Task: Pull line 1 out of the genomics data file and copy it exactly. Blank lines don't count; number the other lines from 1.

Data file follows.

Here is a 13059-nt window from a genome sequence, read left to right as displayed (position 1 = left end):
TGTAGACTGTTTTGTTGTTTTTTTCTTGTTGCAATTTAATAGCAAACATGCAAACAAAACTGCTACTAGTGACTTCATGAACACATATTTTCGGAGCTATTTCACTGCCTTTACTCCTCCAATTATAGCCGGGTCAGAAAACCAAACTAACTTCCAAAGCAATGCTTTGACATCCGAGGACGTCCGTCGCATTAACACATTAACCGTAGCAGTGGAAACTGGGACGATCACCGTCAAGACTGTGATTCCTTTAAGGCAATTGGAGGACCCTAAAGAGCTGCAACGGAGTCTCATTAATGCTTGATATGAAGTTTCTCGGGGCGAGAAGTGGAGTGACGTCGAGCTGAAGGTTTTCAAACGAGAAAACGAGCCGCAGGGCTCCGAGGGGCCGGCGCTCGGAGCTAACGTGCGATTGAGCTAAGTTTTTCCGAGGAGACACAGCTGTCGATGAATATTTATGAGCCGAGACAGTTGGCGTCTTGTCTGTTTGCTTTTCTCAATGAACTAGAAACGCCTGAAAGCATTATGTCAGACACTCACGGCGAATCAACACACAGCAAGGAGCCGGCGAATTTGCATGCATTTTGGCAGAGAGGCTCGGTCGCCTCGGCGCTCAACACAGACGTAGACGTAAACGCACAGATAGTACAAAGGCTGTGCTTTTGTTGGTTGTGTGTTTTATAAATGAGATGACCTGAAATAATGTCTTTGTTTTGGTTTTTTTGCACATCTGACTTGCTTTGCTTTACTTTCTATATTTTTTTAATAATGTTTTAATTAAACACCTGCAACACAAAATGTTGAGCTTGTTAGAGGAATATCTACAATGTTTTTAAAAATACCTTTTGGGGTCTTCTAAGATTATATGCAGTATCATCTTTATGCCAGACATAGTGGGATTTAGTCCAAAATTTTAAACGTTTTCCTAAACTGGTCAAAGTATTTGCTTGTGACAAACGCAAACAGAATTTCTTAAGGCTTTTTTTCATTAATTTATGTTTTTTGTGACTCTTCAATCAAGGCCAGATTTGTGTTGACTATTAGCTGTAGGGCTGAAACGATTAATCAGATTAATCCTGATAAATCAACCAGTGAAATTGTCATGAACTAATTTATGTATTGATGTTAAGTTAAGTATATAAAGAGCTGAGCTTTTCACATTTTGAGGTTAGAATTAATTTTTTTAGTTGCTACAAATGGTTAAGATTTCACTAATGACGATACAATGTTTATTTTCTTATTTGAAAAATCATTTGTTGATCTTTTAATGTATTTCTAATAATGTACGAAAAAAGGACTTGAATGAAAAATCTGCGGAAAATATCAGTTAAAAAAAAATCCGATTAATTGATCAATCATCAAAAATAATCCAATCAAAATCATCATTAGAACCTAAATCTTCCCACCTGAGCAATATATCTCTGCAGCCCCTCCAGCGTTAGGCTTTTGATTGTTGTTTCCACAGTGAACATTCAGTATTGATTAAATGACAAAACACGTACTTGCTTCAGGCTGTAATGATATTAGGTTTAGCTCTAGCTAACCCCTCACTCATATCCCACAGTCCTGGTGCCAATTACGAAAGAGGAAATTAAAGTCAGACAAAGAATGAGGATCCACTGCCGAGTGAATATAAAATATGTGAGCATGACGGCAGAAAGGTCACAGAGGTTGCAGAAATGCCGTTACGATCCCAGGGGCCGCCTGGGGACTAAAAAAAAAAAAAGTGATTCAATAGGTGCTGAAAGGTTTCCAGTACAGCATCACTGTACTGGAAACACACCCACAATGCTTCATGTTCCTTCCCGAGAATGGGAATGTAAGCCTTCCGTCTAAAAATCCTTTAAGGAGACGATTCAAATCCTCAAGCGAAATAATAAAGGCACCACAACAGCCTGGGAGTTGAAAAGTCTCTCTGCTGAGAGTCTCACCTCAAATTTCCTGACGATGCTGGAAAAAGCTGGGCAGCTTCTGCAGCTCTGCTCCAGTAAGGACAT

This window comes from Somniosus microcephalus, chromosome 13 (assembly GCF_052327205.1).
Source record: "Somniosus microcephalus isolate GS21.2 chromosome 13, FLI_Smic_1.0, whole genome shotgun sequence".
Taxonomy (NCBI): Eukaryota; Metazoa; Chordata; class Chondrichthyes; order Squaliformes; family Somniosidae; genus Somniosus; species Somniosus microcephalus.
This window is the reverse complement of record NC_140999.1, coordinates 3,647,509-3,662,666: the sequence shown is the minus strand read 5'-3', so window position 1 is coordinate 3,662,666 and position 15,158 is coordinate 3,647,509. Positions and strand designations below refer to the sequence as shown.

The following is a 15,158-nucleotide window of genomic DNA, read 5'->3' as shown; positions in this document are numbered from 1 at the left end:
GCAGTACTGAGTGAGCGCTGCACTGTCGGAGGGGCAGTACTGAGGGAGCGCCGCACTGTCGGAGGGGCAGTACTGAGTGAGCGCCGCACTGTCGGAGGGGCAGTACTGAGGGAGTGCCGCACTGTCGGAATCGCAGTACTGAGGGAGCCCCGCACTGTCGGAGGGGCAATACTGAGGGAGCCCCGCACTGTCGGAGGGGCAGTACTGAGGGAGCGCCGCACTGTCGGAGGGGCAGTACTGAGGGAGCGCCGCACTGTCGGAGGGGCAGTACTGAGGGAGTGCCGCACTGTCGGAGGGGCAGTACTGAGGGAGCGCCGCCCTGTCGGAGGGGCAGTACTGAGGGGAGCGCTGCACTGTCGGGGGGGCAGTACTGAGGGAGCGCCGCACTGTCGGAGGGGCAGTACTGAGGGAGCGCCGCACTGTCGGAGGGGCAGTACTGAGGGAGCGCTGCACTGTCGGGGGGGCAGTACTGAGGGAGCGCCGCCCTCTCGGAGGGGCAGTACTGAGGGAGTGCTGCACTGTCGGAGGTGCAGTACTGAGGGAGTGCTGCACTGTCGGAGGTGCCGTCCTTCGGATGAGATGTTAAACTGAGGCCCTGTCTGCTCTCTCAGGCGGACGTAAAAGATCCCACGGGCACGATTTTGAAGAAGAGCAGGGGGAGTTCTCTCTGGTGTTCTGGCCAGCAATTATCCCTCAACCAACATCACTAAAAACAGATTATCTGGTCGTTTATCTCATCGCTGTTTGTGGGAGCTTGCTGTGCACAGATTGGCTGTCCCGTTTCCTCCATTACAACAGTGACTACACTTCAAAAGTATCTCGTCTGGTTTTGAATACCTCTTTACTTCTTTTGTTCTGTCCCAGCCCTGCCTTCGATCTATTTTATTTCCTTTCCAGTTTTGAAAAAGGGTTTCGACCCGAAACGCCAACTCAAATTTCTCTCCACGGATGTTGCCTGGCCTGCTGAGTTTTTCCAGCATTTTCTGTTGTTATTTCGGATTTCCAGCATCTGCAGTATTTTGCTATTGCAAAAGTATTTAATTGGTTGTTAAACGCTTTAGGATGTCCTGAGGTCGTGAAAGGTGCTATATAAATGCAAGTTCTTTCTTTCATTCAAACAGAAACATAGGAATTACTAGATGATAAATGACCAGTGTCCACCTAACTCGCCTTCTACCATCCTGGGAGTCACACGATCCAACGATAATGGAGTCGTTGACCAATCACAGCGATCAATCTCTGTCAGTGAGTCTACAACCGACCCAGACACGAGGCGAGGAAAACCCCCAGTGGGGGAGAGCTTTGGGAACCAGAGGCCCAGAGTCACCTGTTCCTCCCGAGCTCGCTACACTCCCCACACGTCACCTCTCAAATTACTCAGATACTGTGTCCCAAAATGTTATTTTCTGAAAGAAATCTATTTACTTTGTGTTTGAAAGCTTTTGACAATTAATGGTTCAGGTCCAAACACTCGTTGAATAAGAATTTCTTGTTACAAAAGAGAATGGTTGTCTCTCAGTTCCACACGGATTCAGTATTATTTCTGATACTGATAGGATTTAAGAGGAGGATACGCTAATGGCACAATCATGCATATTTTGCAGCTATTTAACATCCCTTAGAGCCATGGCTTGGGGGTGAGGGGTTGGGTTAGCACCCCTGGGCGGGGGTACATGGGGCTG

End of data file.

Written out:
Here is a 13059-nt window from a genome sequence, read left to right as displayed (position 1 = left end):